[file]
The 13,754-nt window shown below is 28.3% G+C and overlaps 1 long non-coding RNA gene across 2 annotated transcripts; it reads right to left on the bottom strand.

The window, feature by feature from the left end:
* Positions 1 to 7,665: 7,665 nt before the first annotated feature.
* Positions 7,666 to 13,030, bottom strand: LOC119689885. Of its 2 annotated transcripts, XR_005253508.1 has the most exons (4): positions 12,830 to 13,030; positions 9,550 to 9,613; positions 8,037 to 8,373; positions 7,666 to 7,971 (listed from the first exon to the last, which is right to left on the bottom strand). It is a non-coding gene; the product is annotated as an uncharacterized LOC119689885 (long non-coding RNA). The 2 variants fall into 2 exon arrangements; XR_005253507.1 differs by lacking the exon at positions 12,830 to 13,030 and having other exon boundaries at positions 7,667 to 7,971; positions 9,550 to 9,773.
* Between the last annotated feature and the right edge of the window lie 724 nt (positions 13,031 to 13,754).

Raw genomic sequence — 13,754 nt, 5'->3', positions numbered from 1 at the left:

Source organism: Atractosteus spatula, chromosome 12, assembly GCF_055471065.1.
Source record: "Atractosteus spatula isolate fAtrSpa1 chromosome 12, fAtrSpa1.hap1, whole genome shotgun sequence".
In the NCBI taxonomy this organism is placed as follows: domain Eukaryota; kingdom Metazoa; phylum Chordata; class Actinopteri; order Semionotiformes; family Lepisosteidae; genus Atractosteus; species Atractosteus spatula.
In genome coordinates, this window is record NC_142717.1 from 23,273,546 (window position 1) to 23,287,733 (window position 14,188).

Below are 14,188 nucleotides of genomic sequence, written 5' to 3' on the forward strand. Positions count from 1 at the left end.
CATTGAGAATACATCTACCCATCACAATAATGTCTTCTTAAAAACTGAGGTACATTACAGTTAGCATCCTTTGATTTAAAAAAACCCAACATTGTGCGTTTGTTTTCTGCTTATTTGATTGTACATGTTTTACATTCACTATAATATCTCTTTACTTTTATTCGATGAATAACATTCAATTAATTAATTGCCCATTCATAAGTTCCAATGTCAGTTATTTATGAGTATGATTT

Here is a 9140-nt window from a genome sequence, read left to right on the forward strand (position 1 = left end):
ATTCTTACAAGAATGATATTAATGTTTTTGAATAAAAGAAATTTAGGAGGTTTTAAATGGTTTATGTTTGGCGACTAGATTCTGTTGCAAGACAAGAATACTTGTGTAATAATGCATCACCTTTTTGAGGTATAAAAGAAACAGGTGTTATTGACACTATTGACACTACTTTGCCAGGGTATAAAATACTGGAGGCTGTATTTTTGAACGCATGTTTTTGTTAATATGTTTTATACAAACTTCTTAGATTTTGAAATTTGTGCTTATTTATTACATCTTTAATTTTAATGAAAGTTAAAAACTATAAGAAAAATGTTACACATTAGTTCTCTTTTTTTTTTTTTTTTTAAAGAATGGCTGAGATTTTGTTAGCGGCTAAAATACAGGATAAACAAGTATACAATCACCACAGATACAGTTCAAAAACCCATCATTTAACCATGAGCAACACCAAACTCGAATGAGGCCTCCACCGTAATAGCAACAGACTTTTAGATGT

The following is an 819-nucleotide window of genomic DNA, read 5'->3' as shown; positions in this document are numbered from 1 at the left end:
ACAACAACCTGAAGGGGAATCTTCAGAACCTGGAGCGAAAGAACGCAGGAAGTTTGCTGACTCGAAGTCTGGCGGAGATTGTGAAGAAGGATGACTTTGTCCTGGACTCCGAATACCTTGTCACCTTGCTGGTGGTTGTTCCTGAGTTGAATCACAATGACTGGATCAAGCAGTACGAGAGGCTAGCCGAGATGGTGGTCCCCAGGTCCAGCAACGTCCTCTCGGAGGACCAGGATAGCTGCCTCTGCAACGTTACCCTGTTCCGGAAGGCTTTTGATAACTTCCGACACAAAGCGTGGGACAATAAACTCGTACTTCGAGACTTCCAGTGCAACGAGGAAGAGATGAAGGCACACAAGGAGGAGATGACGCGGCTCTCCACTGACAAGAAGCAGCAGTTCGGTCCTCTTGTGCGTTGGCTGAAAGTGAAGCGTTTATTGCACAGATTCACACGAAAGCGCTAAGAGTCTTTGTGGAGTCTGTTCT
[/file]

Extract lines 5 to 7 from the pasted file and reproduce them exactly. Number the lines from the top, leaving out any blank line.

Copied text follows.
* Between the last annotated feature and the right edge of the window lie 724 nt (positions 13,031 to 13,754).

Raw genomic sequence — 13,754 nt, 5'->3', positions numbered from 1 at the left:

Source organism: Atractosteus spatula, chromosome 12, assembly GCF_055471065.1.